Photographs are made from light. Light is our main ingredient. A good photographer is a student of light. Here are a few things to consider about light.
In any given situation there is an amount or intensity of light. This amount can be measured with a light meter. Most photographers use the meter in their camera to measure the amount of light in a situation they are photographing. The volume of light entering a camera is controlled by f stop, shutter speed and iso and together, how these are set determines exposure. If you are using strobes, flash, hot lights or some kind of tungsten light source, you can control the amount of light by moving the light closer or farther away from your subject, increase the output of your lighting device, or putting some kind of diffusion material in between the light and your subject. If the sun is your light source, the amount of light can be controlled by the time of day you shoot, flash fill, diffusion material between your subject and the sun to cut down the amount of light ( and soften the light ), gobos ( a black panel or any sheet of material that blocks or reduces the light falling on a subject ) and reflectors can add light by bouncing light back onto the subject.
The relationship of the camera to the subject and the angle of the main light to the subject will be a major factor in the effect of a given lighting set up. Does your main light come from below or the side or behind, each will have a very different effect.
Light has a range of colors depending on the light source. Tungsten has an orange color, fluorescent has a green color, sun light at the end of the day is often very warm (heavy towards orange and yellow), while light in shade and on over cast days is very blue. Check out the color sections of this site for a more detailed discussion of color.
Main light-Fill Light
Typically a photograph will be lit primarily with a dominant ‘main’ light source and with secondary light sources acting as fill light. The main light source might be the sun, a flash, a strobe, a light bulb, a street light, the sun bouncing off a reflector or a white wall. The main light source is the strongest contributing light. Some times there could be 2 or more light sources contributing with equal intensity. Secondary light contributes, filling in shadows and reducing the overall contrast. Fill light can come from many sources, light bouncing off a nearby white building, flash who’s out put is less than the main light, reflectors, available ambient light, a second light.
The bigger the source of light, the softer the quality of light. A softer light source seems to wrap around the subject. Softer light gives less contrast, and is often considered a gentler – kinder light, usually preferred by portrait photographers. A smaller light source is more contrasty, with harder and darker shadows.The farther alway any light source is, the harder the light becomes and higher the contrast produced with hard edged shadows. While the sun is the biggest source of light in our world, it is also the farthest away, making it a small/hard source of light. Shooting with direct sun light is very hard to do at mid day due to the harsh, glaring, constrasty quality of light. Dark shadows, eye socket shadows and high light blow out (a.k.a. clipping) are all common dangers. Like Nancy Reagon said, ‘just say no’ (to bad light). If you can, move your subject into the shade if you have to shoot in the middle of the day. The shade will lower contrast and give a more pleasing light for most subjects. Direct sun light at the beginning and end of the day is easier to use and provides a better light for many subjects. The Magic Hour is the 15-20 minutes after the sunsets. Cinametographers love this light and often you will see movies and TV use this time of day.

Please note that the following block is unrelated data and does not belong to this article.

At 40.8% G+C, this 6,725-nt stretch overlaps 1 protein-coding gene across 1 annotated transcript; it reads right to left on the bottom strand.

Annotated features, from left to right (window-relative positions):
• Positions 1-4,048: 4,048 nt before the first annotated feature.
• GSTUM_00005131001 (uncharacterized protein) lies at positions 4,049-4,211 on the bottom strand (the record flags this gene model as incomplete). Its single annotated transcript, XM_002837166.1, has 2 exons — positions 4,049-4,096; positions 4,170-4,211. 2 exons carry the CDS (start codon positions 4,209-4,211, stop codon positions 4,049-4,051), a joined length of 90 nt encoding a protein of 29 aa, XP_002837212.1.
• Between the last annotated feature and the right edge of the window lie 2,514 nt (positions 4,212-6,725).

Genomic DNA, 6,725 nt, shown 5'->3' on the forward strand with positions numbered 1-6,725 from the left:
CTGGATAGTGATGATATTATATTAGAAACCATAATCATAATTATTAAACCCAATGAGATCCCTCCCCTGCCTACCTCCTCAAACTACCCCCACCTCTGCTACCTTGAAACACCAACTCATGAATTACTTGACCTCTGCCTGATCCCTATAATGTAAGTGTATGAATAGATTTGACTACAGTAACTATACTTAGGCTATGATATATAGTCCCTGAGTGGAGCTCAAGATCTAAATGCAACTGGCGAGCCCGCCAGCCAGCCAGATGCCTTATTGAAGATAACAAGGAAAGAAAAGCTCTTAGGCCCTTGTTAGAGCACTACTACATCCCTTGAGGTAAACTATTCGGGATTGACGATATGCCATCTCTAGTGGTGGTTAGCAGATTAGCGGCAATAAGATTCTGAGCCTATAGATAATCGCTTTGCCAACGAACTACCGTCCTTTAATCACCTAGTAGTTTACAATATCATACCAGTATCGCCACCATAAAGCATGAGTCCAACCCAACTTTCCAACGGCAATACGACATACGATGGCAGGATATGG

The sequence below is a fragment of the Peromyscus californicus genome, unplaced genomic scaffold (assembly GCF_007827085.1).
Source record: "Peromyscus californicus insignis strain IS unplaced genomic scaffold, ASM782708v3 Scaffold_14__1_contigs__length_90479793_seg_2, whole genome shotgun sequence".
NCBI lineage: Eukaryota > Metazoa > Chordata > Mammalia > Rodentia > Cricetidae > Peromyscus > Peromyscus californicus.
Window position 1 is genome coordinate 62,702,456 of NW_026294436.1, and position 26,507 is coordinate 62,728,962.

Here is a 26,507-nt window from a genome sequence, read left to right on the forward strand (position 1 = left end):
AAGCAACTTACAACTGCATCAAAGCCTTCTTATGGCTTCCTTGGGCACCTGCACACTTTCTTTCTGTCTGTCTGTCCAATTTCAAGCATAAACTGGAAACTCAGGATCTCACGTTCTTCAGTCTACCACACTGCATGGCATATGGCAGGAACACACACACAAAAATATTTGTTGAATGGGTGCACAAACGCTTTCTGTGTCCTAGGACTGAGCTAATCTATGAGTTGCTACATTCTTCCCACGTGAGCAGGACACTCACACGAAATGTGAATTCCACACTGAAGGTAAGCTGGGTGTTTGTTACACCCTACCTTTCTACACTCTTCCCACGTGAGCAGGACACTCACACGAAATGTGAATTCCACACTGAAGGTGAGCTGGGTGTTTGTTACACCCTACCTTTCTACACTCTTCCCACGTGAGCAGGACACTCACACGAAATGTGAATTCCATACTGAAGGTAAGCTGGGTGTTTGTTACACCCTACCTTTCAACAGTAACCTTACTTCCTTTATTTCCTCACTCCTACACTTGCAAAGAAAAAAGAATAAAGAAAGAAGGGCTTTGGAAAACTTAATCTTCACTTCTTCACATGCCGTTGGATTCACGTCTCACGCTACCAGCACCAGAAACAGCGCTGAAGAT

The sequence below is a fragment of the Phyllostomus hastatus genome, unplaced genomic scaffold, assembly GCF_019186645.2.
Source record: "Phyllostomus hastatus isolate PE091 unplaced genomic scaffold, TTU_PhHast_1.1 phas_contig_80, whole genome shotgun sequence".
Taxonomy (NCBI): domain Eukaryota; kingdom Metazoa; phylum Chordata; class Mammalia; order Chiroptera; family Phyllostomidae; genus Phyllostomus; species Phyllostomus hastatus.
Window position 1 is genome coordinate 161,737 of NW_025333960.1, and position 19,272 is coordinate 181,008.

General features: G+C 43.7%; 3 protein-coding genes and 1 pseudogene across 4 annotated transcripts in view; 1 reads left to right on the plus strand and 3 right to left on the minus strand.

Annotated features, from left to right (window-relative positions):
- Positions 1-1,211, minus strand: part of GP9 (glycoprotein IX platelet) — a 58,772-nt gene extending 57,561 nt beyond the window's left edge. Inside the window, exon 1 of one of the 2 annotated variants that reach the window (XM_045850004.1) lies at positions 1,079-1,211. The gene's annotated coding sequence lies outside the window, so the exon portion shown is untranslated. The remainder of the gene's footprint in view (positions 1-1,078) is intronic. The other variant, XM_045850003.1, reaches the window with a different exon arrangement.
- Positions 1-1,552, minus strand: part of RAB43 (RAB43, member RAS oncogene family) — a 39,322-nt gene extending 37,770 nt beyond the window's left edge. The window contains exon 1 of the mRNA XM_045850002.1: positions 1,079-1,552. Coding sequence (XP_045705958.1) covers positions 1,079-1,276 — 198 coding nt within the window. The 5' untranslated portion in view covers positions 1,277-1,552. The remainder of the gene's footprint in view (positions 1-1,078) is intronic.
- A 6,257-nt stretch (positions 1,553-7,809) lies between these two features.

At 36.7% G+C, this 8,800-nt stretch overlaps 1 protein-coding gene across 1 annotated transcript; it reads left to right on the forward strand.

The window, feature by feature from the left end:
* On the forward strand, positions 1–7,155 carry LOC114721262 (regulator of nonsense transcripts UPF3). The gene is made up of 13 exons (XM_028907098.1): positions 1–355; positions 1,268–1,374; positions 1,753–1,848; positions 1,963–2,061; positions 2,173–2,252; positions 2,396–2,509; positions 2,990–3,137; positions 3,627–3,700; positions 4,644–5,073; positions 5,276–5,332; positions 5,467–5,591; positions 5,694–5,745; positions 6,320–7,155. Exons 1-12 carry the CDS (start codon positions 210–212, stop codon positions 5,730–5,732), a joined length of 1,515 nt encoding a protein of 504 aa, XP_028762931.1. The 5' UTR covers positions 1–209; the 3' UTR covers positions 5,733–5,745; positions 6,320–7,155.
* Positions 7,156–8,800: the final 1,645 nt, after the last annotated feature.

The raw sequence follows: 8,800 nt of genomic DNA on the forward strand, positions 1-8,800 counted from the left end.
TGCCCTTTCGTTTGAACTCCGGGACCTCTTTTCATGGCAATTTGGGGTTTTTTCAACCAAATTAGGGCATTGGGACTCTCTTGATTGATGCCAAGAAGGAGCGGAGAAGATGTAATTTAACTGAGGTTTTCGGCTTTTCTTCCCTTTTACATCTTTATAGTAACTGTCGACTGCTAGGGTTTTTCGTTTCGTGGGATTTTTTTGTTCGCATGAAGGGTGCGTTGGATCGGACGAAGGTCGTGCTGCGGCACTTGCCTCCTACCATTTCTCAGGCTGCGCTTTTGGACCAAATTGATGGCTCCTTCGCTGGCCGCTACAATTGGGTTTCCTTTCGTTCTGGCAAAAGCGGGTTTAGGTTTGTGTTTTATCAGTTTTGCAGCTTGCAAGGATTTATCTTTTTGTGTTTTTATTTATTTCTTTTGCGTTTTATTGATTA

From the Greek words photos (light) and graphos (drawing).
Photography is the process of creating images by capturing light on a light-sensitive medium, like film or a digital sensor.
hard or soft
direct or indirect
natural or unnatural
single source or multiple
different colors/temperatures – warm/cool
from different directions and angles in relation to the subject
removes shadows – open, revealing, uplifting, clean, clear, crisp
creates shadows – hides, mystery, scary, murky, dark
Light can be like a 3 dimensional object, taking on it’s own form and shape and becoming a compositional element it’s self.
Light has energy, gives drama, can suggest motion and can move the eye around a photograph.
Light has emotion: it’s color, direction, intensity and absence can create strong emotional impact when applied to different kinds of subjects.
Light creates contrast, reveals texture and form, giving two dimensional shapes depth and the appearance of three dimensional form.
Light changes things, makes and defines the visual experience of whatever it influences
Visual artists need to see and understand light as it travels and changes everything we see throughout our day